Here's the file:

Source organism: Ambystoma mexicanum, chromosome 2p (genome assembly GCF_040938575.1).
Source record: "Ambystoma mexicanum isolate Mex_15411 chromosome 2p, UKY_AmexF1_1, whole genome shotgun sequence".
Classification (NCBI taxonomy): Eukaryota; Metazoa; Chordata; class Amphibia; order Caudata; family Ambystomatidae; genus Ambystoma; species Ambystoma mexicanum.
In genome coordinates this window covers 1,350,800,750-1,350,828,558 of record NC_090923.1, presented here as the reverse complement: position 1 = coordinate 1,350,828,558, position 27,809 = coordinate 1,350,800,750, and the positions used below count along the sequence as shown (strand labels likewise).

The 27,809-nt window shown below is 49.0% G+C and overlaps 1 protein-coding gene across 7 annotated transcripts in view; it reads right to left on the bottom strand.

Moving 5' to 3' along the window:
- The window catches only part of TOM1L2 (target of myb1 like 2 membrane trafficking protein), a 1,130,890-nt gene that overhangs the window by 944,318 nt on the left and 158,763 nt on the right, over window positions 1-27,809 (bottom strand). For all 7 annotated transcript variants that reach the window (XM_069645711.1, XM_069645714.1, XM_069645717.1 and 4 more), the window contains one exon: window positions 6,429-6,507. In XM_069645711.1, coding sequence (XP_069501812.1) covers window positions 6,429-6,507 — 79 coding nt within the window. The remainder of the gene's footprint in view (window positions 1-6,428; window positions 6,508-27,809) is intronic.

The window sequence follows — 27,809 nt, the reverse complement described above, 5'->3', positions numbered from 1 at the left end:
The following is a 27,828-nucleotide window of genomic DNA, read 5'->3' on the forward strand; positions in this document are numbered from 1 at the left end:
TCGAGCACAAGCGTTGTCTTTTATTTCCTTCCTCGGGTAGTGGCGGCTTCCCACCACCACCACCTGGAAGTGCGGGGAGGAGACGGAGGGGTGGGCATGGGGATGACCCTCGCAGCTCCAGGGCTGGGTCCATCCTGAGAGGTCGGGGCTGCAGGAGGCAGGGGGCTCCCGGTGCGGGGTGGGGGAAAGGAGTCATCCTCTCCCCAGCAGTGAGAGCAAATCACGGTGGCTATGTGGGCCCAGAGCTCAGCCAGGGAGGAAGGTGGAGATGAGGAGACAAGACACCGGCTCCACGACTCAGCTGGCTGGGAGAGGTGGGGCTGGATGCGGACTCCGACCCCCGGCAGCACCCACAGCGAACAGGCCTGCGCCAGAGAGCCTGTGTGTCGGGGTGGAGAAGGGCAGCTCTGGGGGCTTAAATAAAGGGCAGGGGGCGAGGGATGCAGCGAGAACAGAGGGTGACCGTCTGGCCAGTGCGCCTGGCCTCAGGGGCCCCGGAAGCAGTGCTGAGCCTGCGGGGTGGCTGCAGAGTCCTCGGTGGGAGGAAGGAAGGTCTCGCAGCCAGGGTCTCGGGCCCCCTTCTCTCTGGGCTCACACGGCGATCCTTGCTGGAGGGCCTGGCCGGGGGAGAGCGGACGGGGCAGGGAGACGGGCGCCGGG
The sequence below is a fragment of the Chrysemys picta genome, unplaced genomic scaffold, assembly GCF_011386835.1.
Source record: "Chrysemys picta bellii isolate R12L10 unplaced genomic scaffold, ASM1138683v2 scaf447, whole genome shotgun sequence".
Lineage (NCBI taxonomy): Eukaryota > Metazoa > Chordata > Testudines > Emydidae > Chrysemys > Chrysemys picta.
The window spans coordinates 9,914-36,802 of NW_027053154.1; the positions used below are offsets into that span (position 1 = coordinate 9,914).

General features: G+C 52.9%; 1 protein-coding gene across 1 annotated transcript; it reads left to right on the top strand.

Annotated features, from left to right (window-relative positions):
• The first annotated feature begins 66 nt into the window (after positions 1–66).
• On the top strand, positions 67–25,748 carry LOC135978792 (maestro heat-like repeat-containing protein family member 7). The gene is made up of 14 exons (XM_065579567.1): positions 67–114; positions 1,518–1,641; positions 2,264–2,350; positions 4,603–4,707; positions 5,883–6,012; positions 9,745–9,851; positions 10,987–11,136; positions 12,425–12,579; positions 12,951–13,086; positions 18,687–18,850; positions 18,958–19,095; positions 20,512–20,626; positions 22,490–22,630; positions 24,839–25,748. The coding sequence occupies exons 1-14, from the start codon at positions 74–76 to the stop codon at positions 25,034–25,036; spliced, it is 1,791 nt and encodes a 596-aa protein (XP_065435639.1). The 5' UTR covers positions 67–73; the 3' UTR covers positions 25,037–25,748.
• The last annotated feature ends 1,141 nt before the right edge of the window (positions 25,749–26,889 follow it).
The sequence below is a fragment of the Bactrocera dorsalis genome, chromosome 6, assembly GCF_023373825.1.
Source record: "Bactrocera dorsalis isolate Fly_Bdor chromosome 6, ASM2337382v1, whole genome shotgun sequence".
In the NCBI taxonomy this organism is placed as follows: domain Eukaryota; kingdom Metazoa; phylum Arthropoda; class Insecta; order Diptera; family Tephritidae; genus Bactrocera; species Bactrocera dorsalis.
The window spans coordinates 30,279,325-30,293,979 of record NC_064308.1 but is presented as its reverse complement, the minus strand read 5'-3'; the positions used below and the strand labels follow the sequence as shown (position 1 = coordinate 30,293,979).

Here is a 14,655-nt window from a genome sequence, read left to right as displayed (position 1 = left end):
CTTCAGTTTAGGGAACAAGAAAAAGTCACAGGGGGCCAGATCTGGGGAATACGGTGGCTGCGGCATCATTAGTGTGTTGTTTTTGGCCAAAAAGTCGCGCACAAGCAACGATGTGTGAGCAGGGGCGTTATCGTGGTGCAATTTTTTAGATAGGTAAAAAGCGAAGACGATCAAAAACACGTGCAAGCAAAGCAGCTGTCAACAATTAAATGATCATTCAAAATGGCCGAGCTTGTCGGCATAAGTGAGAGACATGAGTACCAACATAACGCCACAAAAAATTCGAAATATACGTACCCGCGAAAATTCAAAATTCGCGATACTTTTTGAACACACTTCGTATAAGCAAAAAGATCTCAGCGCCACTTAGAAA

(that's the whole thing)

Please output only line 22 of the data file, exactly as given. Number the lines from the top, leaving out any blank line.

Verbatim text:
In the NCBI taxonomy this organism is placed as follows: domain Eukaryota; kingdom Metazoa; phylum Arthropoda; class Insecta; order Diptera; family Tephritidae; genus Bactrocera; species Bactrocera dorsalis.